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King: Doctors are losing the personal touch
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As child, the doctor came to our house if I was ill. Things change. I remember the day I got sick, and my parents bundled me into their car and drove to the doctor’s office to see him., Today no one expects a doctor to make house calls.

Until recently I saw my doctors in their own offices. Now that too is changing. Fewer and fewer MDs have an independent practice. They are joining clinics where the business is managed by a corporation, and the doctors are, in effect, shareholders.

Not long ago, The Times ran a front-page article announcing the merger of two area practices with The Longstreet Clinic in Gainesville. If I read the article correctly, the attraction is basically electronic record keeping. The doctor is no longer burdened with complicated clerical problems, and in theory he or she can spend more time with the patient.

However, my last doctor spent a great deal of time with all her patients. Moreover, her nurse and receptionist answered the phone in person. They knew every patient by name and were unfailingly helpful.

When the doctor was forced to close down her practice due to financial pressures, the whole community grieved. But as I said, things change.

This is an open letter to the modern medical system. We — your patients — wish you well, but we want to remind you, we are people, not PDF files. When we are sick, we are also likely to be confused, grumpy and impatient. The worst part of this new system is our inability to get through to the doctor or nurse without multiple phone calls, long waits and inadvertent cut-offs.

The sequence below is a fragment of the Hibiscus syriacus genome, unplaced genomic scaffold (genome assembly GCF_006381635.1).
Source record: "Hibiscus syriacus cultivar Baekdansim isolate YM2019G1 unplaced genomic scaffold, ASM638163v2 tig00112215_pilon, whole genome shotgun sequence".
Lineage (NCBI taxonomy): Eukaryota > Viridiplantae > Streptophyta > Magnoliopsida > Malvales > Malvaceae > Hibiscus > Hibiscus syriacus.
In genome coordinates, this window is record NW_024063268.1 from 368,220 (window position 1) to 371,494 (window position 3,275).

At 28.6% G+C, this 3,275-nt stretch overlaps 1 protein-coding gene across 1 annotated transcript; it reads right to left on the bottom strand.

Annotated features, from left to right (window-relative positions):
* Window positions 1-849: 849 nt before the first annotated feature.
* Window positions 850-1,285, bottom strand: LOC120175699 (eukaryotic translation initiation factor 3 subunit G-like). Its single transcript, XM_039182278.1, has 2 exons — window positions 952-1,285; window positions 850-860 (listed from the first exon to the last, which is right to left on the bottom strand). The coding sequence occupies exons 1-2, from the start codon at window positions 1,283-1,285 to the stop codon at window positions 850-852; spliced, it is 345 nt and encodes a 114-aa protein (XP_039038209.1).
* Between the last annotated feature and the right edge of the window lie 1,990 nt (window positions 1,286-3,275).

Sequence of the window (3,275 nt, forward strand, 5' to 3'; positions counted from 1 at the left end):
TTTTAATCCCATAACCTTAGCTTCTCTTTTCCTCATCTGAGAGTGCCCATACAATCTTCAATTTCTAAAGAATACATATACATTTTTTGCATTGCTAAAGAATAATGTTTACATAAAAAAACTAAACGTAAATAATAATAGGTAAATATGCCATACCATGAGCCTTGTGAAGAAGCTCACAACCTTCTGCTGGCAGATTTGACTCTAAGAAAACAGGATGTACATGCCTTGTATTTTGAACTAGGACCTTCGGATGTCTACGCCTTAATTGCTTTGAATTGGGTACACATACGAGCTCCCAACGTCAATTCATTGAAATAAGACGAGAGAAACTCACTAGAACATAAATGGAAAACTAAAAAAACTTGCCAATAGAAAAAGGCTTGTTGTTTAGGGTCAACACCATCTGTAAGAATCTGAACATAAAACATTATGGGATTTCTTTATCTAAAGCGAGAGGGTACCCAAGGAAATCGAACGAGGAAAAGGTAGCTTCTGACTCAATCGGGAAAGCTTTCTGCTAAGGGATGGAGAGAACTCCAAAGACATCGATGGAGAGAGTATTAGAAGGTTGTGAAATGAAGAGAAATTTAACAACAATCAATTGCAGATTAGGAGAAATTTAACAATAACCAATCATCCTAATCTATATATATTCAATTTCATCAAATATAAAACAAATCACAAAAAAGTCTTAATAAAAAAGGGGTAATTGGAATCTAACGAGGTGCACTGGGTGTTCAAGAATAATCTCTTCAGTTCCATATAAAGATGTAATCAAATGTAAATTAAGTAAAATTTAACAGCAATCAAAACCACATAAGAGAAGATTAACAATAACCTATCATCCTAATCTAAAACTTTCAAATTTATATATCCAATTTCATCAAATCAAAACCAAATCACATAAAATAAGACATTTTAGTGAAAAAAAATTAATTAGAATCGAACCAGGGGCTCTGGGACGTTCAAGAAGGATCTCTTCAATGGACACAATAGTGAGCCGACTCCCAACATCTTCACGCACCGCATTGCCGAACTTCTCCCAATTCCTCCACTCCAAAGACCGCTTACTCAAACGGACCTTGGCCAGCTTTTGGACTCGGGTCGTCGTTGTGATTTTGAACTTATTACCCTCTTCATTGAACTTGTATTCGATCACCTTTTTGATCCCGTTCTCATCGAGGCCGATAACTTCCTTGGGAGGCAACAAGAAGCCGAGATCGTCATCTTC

The voice that answers a patient’s distress call is not even a real person. The caller is given a menu of choices, (which we’re told may have changed) and asked to press this or that number for the next robotic message.

We’re told that if we know the doctors extension, we can sidestep some of this, but there are usually several more hoops to jump through before the caller reaches a living breathing person who may or may not be able to help them. The usual message is, “Please leave a message and we will get back to you before the end of the business day.”

Or, “If this is an emergency please call 911 or go directly to the emergency room.” This is what I had to do back in February when I had a complete collapse. My husband died in September, and I thought I was managing my personal affairs well enough. My body had other ideas. Without warning, my vital signs crashed.

Within two weeks, I was admitted to two different hospitals and saw a dozen or more doctors, none of who knew me or anything about me. Now, almost five months later I still don’t know exactly what happened, but have I have a long list of medications and specialists I’m supposed to see.

Managing all this means spending a lot of time on the phone either listening to a recorded message or on hold for someone who isn’t available. If this transition to an automated medical practice is going to work, something needs to be done.

I don’t think I am alone in this complaint. When I’ve negotiated this maze of phone calls and recorded messages, when I have reached a real doctor and actually sit in his or her office, I almost invariably like the individual, but the overall experience is negative, and this is not conducive to good medicine.

Change is the one true constant and I will adjust, but I have always held the medical profession in great esteem. The unpleasant comments I hear about doctors today grieves me. I suggest the negativity starts when the patient or his family make the initial phone call and hears an automaton say: “Please listen to the following message ...”

Joan King is a Sautee native whose columns appear biweekly on Tuesdays and at

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